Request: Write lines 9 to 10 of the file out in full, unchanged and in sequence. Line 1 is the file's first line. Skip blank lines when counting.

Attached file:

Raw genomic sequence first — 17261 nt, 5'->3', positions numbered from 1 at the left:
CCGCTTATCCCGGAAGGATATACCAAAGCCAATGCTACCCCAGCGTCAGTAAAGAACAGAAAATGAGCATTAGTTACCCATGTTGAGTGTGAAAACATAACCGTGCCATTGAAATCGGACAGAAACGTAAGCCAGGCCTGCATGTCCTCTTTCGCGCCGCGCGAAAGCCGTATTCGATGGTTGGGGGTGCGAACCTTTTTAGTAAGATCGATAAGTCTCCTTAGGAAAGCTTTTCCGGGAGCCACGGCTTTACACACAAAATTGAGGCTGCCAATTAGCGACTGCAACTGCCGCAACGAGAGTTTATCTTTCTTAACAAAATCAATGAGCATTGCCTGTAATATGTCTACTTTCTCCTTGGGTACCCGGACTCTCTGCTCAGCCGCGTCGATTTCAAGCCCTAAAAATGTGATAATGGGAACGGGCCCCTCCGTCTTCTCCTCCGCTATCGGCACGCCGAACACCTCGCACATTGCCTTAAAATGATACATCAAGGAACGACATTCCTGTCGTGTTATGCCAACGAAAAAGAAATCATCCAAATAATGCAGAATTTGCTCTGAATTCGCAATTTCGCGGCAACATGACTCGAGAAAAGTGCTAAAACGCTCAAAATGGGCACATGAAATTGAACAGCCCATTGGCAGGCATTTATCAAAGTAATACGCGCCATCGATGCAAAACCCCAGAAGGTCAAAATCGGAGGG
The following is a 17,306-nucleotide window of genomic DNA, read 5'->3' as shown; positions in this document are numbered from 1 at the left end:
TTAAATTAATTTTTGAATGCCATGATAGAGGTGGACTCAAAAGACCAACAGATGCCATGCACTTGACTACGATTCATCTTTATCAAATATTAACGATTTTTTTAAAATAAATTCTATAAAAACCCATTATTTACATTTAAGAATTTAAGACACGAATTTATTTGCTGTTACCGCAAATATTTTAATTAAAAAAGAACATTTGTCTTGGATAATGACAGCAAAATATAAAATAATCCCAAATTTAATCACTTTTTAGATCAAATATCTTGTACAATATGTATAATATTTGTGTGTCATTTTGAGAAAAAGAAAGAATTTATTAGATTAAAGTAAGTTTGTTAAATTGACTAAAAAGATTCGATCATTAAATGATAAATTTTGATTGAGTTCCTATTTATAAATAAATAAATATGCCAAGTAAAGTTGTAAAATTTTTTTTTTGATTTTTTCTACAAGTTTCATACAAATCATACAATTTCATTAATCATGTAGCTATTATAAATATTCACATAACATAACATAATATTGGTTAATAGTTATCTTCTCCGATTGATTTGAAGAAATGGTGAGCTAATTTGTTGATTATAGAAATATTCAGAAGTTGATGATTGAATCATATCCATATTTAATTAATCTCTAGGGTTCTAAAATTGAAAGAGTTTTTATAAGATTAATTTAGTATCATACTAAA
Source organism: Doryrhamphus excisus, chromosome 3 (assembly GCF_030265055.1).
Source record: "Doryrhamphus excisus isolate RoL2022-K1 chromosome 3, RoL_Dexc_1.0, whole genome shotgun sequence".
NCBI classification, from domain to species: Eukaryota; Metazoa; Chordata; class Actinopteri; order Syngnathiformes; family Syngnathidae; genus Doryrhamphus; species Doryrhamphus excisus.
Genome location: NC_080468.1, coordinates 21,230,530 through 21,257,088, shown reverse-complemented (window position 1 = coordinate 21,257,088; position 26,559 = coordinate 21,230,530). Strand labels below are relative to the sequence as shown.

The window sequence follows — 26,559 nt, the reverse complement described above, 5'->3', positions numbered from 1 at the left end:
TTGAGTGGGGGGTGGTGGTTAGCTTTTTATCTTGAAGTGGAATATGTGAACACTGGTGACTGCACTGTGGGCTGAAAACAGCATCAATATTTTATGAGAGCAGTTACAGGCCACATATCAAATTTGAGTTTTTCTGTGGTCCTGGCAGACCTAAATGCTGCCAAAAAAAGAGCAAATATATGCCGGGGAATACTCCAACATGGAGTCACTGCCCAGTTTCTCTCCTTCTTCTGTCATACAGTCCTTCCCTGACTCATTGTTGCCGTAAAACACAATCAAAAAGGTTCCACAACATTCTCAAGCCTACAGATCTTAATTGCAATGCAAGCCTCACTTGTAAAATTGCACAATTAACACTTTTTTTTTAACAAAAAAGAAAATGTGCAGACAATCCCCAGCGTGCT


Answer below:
The window sequence follows — 26,559 nt, the reverse complement described above, 5'->3', positions numbered from 1 at the left end:
TTGAGTGGGGGGTGGTGGTTAGCTTTTTATCTTGAAGTGGAATATGTGAACACTGGTGACTGCACTGTGGGCTGAAAACAGCATCAATATTTTATGAGAGCAGTTACAGGCCACATATCAAATTTGAGTTTTTCTGTGGTCCTGGCAGACCTAAATGCTGCCAAAAAAAGAGCAAATATATGCCGGGGAATACTCCAACATGGAGTCACTGCCCAGTTTCTCTCCTTCTTCTGTCATACAGTCCTTCCCTGACTCATTGTTGCCGTAAAACACAATCAAAAAGGTTCCACAACATTCTCAAGCCTACAGATCTTAATTGCAATGCAAGCCTCACTTGTAAAATTGCACAATTAACACTTTTTTTTTAACAAAAAAGAAAATGTGCAGACAATCCCCAGCGTGCT